With increasing access to apps and efforts by AppsArabia, an investment fund for app development and part of twofour54 in Abu Dhabi, and others, there is sure to be an increased focus on the apps rather than the hardware on which they run. Also, it is worth keeping in mind that apps are no longer just for mobile platforms. On January 6, Apple is due to open up its App Store for apps for its Mac OS X platform.
4. Time to play?
All work and no play makes us all dull boys and girls so expect gaming gadgets to continue their advance on your wallet next year. Respectable gaming sources believe that next year will herald the arrival of Sony's PSP2. The original PSP was launched in early 2005 so it's way past time for a successor. There is still no official word from Sony on a PSP2 release next year but bloggers expect it to arrive, featuring high-definition graphics similar to those seen on early PS3 games, touchscreen control and download-only game and content delivery.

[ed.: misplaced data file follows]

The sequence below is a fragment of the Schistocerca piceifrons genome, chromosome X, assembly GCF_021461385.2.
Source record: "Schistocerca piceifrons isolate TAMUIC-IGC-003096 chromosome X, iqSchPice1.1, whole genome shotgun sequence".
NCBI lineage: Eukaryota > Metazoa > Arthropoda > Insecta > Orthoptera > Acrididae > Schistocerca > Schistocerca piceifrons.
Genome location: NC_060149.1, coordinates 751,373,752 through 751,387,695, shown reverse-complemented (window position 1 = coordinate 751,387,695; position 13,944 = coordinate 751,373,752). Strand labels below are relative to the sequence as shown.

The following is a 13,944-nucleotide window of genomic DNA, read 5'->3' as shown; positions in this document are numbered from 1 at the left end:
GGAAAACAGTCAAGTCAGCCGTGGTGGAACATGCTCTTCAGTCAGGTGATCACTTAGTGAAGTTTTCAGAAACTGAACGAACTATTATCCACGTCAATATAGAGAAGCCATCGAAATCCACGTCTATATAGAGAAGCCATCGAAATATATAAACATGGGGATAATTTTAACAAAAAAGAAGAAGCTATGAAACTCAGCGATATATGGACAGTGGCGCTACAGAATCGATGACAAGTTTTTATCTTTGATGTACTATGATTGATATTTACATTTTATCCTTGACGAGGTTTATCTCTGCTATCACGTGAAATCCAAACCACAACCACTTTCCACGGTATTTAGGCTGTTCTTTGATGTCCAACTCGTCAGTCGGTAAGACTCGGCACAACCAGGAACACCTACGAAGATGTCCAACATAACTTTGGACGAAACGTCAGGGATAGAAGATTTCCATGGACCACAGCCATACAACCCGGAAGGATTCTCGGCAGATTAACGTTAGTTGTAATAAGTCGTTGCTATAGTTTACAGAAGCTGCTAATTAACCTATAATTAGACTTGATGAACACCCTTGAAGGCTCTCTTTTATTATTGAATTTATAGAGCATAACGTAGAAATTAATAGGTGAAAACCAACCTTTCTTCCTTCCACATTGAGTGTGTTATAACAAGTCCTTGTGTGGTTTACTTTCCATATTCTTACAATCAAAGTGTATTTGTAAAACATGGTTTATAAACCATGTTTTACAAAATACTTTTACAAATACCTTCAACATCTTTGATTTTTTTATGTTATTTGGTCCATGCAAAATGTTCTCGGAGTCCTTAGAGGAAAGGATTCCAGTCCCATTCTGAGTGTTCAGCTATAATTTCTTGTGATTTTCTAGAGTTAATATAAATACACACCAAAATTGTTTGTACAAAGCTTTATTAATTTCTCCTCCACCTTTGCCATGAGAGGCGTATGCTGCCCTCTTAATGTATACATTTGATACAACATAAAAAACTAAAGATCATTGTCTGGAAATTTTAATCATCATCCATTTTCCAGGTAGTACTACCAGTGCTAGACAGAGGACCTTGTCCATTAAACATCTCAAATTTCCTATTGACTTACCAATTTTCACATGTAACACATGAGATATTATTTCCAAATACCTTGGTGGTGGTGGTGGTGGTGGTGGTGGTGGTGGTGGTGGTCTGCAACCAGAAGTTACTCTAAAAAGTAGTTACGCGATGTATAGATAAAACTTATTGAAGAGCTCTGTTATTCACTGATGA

Nintendo unveiled the glasses-free "auto-stereoscopic" 3D handheld gaming console earlier this year and that should arrive in the shops next year as the march towards multi-dimensional technology continues fervently. Nintendo is set to release 3D versions of the classics Mario, Zelda and Metroid along with some unsettling 3D Resident Evil titles from Capcom and a 3D Metal Gear Solid game from Konami.
5. Google TV
One of the most eagerly awaited launches will be Samsung's Google Television model, which will be unveiled at the Consumer Electronics Show in Las Vegas in early January.
Google had asked major television manufacturers to delay rolling out TV sets based on the internet giant's software, according to media reports. It is keen to update the software, which will allow viewers to surf the web directly from their television sets.